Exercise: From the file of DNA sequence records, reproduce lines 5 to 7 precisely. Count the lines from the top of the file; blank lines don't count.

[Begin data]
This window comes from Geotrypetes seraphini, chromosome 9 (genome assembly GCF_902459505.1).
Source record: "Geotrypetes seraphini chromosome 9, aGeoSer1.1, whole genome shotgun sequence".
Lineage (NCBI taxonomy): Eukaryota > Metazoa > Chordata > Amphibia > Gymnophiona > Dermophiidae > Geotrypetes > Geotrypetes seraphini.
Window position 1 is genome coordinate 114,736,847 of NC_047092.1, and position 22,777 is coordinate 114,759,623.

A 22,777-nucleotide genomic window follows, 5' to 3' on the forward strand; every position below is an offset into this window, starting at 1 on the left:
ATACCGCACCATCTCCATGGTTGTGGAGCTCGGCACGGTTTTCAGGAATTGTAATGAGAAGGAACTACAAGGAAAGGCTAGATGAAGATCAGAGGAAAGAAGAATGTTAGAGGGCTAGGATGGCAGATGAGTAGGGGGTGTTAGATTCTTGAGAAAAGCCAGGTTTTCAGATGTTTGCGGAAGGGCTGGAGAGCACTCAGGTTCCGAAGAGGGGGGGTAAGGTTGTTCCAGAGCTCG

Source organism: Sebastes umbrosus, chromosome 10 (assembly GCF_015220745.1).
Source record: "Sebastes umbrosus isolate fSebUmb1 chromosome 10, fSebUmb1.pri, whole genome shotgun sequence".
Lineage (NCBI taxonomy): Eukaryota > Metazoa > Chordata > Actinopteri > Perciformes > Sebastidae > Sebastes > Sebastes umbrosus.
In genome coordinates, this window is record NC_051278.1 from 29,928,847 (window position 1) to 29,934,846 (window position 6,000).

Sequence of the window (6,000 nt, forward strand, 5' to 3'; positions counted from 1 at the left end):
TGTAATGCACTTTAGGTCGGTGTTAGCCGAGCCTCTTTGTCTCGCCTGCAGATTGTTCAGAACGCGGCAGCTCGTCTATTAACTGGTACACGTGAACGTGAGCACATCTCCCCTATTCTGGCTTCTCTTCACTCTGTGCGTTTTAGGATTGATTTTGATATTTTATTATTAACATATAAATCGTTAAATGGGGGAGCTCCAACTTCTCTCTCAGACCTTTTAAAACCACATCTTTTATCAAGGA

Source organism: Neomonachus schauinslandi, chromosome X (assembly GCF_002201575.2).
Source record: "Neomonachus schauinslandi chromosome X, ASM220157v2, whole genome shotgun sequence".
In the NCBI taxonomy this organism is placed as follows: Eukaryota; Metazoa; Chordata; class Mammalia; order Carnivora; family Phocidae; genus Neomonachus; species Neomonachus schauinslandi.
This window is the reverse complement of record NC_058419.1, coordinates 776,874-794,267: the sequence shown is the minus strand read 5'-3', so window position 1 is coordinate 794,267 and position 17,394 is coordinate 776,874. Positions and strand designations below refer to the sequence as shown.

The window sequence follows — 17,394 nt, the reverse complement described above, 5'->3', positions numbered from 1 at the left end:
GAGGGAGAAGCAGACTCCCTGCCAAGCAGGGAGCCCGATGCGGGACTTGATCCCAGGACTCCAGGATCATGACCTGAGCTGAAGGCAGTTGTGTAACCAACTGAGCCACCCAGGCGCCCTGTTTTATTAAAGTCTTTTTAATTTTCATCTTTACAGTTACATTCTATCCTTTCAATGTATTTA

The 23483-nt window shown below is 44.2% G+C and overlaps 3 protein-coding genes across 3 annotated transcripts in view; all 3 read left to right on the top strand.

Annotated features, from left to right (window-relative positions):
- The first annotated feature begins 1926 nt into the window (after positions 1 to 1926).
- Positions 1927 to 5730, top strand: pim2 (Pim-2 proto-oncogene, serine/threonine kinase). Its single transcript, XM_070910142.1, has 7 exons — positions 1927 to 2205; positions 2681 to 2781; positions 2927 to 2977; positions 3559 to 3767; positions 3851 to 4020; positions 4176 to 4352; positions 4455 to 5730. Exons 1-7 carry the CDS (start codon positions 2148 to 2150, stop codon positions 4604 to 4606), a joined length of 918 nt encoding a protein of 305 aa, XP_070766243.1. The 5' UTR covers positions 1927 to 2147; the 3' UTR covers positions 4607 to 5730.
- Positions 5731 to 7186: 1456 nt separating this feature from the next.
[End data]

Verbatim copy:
A 22,777-nucleotide genomic window follows, 5' to 3' on the forward strand; every position below is an offset into this window, starting at 1 on the left:
ATACCGCACCATCTCCATGGTTGTGGAGCTCGGCACGGTTTTCAGGAATTGTAATGAGAAGGAACTACAAGGAAAGGCTAGATGAAGATCAGAGGAAAGAAGAATGTTAGAGGGCTAGGATGGCAGATGAGTAGGGGGTGTTAGATTCTTGAGAAAAGCCAGGTTTTCAGATGTTTGCGGAAGGGCTGGAGAGCACTCAGGTTCCGAAGAGGGGGGGTAAGGTTGTTCCAGAGCTCG

Source organism: Sebastes umbrosus, chromosome 10 (assembly GCF_015220745.1).